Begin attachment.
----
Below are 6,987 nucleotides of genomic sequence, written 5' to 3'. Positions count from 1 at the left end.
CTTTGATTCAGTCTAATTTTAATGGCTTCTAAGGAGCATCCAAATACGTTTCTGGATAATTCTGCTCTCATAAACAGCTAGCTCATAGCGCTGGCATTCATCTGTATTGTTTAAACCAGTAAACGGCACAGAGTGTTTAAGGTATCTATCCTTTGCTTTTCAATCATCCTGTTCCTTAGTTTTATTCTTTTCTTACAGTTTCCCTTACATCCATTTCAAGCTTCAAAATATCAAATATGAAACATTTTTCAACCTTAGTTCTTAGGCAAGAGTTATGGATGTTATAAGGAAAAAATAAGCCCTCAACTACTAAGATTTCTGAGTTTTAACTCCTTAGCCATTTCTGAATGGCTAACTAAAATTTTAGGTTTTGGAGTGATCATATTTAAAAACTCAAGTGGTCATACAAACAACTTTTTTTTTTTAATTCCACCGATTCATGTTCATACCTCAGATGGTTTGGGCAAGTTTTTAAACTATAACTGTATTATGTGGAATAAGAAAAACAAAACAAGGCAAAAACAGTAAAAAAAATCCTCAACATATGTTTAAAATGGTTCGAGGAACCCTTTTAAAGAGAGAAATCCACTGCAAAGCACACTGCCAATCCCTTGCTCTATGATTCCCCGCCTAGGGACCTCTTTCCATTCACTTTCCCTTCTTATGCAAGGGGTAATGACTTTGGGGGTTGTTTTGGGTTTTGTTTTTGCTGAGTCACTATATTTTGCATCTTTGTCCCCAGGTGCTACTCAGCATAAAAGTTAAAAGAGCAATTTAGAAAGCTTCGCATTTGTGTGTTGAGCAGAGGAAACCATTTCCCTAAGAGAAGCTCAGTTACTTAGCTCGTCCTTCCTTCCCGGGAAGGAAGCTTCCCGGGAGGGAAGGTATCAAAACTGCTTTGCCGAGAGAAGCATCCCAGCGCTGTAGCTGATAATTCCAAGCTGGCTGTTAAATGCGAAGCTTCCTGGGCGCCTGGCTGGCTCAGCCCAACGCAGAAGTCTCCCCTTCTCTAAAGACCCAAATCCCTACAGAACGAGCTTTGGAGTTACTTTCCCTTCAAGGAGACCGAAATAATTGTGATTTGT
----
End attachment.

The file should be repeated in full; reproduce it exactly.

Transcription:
Below are 6,987 nucleotides of genomic sequence, written 5' to 3'. Positions count from 1 at the left end.
CTTTGATTCAGTCTAATTTTAATGGCTTCTAAGGAGCATCCAAATACGTTTCTGGATAATTCTGCTCTCATAAACAGCTAGCTCATAGCGCTGGCATTCATCTGTATTGTTTAAACCAGTAAACGGCACAGAGTGTTTAAGGTATCTATCCTTTGCTTTTCAATCATCCTGTTCCTTAGTTTTATTCTTTTCTTACAGTTTCCCTTACATCCATTTCAAGCTTCAAAATATCAAATATGAAACATTTTTCAACCTTAGTTCTTAGGCAAGAGTTATGGATGTTATAAGGAAAAAATAAGCCCTCAACTACTAAGATTTCTGAGTTTTAACTCCTTAGCCATTTCTGAATGGCTAACTAAAATTTTAGGTTTTGGAGTGATCATATTTAAAAACTCAAGTGGTCATACAAACAACTTTTTTTTTTTAATTCCACCGATTCATGTTCATACCTCAGATGGTTTGGGCAAGTTTTTAAACTATAACTGTATTATGTGGAATAAGAAAAACAAAACAAGGCAAAAACAGTAAAAAAAATCCTCAACATATGTTTAAAATGGTTCGAGGAACCCTTTTAAAGAGAGAAATCCACTGCAAAGCACACTGCCAATCCCTTGCTCTATGATTCCCCGCCTAGGGACCTCTTTCCATTCACTTTCCCTTCTTATGCAAGGGGTAATGACTTTGGGGGTTGTTTTGGGTTTTGTTTTTGCTGAGTCACTATATTTTGCATCTTTGTCCCCAGGTGCTACTCAGCATAAAAGTTAAAAGAGCAATTTAGAAAGCTTCGCATTTGTGTGTTGAGCAGAGGAAACCATTTCCCTAAGAGAAGCTCAGTTACTTAGCTCGTCCTTCCTTCCCGGGAAGGAAGCTTCCCGGGAGGGAAGGTATCAAAACTGCTTTGCCGAGAGAAGCATCCCAGCGCTGTAGCTGATAATTCCAAGCTGGCTGTTAAATGCGAAGCTTCCTGGGCGCCTGGCTGGCTCAGCCCAACGCAGAAGTCTCCCCTTCTCTAAAGACCCAAATCCCTACAGAACGAGCTTTGGAGTTACTTTCCCTTCAAGGAGACCGAAATAATTGTGATTTGT